Lightning D-men beating Blackhawks at their own game

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Victor Hedman celebrates with Ben Bishop as Marian Hossa skates away at the end of Game 3 on Tuesday night. (AP Photo)

A 125-foot, tape-to-tape slap pass from behind his own net to the opposing blue line to set up a goal. A mad, high-speed dash through the neutral zone, followed by a nice move to the outside and a perfect centering pass to set up another goal.

These are the kinds of plays Blackhawks fans are used to seeing at the United Center. Just not from the other team.

Victor Hedman’s two remarkable, Duncan Keith-like plays were the difference in Game 3 of the Stanley Cup Final. The Tampa Bay Lightning are succeeding with a fast and skilled defensive corps joining the rush and activating the offense, combined with a sound and responsible two-way game by the forwards to clog the slot and protect their own goal.

In other words, the Lightning are beating the Hawks at their own game. To fight back, the Hawks might need to play somebody else’s game — perhaps Minnesota’s.

“They like to play with the puck, just like us,” Marian Hossa said. “Obviously, we have to figure out a few things. Their ‘D’ are skating extremely well with the puck, they’re joining the rush. In that case, we need to have four guys, at least, back. If we play well defensively, we’ll get lots of good things offensively.”

Tampa Bay coach Jon Cooper said this Final is a “coming-out party” for the 24-year-old Hedman, and indeed, he’s making quite a name for himself, vaulting into the Conn Smythe Trophy discussion with Keith, Patrick Kane and Tyler Johnson. At 6-foot-6, with great speed and keen vision, Hedman has been dominant at both ends of the ice. He has a goal and 13 assists in the playoffs, with two assists in each of the last two games.

On top of that, he and partner Anton Stralman have helped bottle up Jonathan Toews and Patrick Kane, among others. In Game 2 in Tampa, Kane tried his patented spin-o-rama to get around Hedman, who stuck with arguably the slipperiest player in the game. Kane spun right into Hedman’s chest.

“Words can’t describe the force he’s been out there for our team, not just offensively, but defensively,” Lightning captain Steven Stamkos said. “He plays in every situation. He’s a leader in this room. What more needs to be said than watching the replay of the goal he set up at the end [of Game 3]? He’s just another piece to this team’s puzzle, and he’s been unbelievable for us.”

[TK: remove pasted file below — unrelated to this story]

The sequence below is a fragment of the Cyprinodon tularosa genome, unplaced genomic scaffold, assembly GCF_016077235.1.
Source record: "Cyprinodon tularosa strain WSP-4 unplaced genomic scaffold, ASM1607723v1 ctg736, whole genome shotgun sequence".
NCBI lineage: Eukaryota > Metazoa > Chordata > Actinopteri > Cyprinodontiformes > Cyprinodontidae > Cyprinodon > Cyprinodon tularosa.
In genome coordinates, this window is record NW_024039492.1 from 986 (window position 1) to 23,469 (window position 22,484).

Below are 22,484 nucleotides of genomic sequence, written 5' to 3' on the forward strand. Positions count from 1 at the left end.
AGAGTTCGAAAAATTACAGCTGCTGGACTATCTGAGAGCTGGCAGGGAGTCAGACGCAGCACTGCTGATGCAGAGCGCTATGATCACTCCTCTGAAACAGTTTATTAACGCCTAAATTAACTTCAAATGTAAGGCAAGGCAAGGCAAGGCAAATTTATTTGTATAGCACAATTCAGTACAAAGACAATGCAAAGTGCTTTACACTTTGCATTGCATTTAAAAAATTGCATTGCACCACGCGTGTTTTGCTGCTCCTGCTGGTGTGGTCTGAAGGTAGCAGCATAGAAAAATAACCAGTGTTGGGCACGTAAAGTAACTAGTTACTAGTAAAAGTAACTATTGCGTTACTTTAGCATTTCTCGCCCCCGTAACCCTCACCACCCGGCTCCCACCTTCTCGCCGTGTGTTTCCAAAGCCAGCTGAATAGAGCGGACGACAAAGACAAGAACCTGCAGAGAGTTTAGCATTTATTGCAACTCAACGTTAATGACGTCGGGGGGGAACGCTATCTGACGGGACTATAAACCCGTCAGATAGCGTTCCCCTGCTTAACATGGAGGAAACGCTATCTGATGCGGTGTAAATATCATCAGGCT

He’s not alone, either. Stralman has been strong at both ends. Jason Garrison had the game-winning goal and an assist in Game 2. Braydon Coburn has been active and physical. With their quick zone exits and stretch passes, and knack for pinching at just the right time, the Hawks’ puck-moving defensemen have long been the team’s offensive catalyst. Tampa Bay’s following the same model, and the Hawks are learning how hard it can be to stop.

“They are good defensemen, no doubt,” Toews said. “I think we can keep them in their zone and keep trying to make them do things they don’t want to do, instead of letting them rush the puck and letting things play out in their favor.”

Easier said than done. Especially against Hedman.

“He’s really become an elite defenseman this year,” said fellow Swede Niklas Hjalmarsson, who said he was “surprised” Hedman didn’t make the Olympic team last year.

Of course, the best defense is a good offense. And in a near must-win Game 4, the Hawks know that the best way to slow down the Lightning rush it to hang on to the puck themselves.

“Their ‘D’ as a whole, they’re very mobile,” Joel Quenneville said. “A big part of their attack. They’ve got good puck-possession skills and play-making ability. We’re better off having [Hedman] defending than [having] him with the puck in the rush. We’ll have to make him play a little bit more defense.”

Email: mlazerus@suntimes.com

Twitter: @marklazerus

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